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(1887) [MARC] Author: Viktor Rydberg Translator: Alfred Corning Clark With: Hans Anton Westesson Lindehn
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Full resolution (JPEG) - On this page / på denna sida - Antique Statues - 1. The Aphrodite of Melos

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that, in the best view of the case, they had seen it in a
vision. The work was by Praxiteles.
One of the few who suspected that all was not as it
should be, was the distinguished inquirer, Mr. de Long-
p6rier. Many years passed, however, before he found
himself in a position to undertake an investigation in the
Louvre itself. He has searched the vault of the museum,
even dug under its floor, in the hope of finding the miss-
ing marble tablet with the artist’s name. But in vain.
He has since openly expressed the opinion that the
Messrs. Percier and Fontaine mentioned, had purposely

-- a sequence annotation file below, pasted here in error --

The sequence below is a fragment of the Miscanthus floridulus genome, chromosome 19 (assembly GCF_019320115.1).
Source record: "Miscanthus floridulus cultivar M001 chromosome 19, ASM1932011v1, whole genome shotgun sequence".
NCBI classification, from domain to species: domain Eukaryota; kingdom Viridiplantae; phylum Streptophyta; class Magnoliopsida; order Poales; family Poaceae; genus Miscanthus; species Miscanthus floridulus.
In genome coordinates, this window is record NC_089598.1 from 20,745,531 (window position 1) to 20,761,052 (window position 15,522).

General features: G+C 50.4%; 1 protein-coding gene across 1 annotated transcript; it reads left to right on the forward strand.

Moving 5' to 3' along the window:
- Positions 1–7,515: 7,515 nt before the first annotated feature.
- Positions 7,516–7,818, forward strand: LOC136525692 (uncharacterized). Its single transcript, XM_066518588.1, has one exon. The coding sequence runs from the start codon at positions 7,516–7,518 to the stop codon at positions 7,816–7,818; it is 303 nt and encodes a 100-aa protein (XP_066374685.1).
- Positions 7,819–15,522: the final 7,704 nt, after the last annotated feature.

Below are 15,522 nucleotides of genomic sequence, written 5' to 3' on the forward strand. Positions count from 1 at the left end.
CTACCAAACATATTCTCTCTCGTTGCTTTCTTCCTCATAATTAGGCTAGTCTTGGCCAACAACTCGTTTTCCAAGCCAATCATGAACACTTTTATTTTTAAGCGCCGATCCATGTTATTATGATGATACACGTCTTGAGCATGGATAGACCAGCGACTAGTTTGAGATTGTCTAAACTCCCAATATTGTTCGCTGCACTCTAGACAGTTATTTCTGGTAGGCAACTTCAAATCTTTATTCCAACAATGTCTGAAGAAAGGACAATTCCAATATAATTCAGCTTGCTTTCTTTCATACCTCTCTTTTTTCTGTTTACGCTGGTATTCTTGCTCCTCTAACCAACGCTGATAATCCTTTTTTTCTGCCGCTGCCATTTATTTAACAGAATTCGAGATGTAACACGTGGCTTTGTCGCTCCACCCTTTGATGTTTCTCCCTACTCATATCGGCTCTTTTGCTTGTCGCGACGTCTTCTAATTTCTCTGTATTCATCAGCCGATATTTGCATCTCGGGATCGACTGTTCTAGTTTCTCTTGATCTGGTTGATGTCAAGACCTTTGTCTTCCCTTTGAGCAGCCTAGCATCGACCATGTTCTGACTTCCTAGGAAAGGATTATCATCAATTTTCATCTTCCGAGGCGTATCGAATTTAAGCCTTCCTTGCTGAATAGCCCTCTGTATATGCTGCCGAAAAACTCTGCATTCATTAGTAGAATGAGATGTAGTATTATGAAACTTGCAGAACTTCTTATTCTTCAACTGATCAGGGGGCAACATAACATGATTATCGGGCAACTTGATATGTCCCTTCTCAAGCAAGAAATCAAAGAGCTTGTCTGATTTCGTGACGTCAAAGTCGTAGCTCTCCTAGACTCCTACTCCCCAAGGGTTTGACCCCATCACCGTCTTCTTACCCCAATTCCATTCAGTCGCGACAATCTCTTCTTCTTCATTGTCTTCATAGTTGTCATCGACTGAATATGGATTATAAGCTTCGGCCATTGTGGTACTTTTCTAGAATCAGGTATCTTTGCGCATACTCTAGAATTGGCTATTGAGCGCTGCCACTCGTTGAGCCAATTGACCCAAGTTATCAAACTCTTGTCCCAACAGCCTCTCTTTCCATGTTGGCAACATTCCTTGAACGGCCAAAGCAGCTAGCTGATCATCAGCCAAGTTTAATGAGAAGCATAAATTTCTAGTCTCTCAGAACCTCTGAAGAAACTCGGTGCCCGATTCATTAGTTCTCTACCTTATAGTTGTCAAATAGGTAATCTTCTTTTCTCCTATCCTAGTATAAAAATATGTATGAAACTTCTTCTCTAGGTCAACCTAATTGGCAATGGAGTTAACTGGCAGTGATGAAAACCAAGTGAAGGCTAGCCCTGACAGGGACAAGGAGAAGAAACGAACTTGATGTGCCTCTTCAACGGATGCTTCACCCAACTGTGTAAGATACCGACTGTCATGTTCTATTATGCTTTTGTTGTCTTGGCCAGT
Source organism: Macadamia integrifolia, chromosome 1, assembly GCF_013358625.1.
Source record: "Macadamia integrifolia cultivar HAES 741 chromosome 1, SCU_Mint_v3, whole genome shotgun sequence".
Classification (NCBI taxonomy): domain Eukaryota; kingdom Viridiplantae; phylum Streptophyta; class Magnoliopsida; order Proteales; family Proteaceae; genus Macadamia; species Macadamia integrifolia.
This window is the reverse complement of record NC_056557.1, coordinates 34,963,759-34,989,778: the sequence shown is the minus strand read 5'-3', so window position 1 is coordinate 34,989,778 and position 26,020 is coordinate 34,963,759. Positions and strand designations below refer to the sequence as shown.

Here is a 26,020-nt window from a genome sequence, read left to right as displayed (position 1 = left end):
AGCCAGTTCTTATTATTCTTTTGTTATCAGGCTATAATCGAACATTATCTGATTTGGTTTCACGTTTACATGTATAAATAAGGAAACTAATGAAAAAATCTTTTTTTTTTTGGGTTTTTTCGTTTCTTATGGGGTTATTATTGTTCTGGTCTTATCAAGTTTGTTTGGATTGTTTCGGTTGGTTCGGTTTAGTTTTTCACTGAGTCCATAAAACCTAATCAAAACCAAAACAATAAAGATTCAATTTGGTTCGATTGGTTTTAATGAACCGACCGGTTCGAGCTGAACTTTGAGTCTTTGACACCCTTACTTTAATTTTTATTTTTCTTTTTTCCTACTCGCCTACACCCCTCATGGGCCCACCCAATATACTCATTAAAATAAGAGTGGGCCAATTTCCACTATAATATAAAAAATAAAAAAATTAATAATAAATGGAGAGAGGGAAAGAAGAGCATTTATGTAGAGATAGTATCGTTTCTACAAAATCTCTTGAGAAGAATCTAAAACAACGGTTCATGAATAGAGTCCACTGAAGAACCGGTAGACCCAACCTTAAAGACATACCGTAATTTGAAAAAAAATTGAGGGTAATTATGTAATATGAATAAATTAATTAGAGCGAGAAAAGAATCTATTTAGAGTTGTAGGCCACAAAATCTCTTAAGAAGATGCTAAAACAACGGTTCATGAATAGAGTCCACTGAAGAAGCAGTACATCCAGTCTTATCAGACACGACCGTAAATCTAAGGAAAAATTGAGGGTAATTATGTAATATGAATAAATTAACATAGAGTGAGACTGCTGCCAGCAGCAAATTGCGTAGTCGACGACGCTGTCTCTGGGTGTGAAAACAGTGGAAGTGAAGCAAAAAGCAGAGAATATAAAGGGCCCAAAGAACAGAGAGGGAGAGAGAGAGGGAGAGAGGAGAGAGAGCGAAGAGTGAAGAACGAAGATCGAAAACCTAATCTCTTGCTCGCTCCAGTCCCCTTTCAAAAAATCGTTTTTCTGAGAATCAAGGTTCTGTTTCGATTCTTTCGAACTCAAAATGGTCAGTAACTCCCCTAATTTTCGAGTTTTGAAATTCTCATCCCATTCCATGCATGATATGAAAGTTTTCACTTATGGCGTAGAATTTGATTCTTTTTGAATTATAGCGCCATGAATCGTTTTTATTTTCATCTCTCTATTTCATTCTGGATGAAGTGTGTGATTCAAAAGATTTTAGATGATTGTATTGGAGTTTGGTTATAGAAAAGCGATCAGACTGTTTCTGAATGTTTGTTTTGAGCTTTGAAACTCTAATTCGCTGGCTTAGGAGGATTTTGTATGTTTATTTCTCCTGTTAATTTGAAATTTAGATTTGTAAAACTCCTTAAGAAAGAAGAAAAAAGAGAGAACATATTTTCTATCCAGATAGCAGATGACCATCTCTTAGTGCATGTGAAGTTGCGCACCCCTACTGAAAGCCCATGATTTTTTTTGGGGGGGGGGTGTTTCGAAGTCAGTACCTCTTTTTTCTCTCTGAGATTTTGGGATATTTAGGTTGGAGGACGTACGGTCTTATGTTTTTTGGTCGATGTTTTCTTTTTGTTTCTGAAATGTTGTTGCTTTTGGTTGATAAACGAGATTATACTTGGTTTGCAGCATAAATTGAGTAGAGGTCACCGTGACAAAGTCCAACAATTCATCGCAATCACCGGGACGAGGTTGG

destroyed the inscription. The barbarity with which at
that time memorials of antiquity were treated, as he says,
leaves no room for doubt that they were capable of this.
In a letter from the year 1868, he writes to professor
Friederichs in Berlin :
" I know both Messieurs Debay
intimately enough to be positively sure that neither of
them understood a word of Greek. So they could not
have invented the inscription."
One thing is sure : the pedestal of the statue had un-
dergone a change in the workshop of the Louvre. What
is left of the old pedestal has been fitted into newly added
blocks of marble. Another thing is also sure : publicly,
and in writing, no one dared challenge Debay’s drawing—
in which is to be read on the pedestal in distinct letters
the inscription reproduced above—although an occasion
to do so often presented itself. Mr. de Marcellus who
every now and then wrote about the Melian Venus,
something that was at the same time a hymn of praise to
himself, and ought to have borne as motto the Virgilian
" Tu Marcellus eris," even he mentions that the younger
Debay copied the statue in the laboratorium of the
Louvre, and that it was that drawing which Count de

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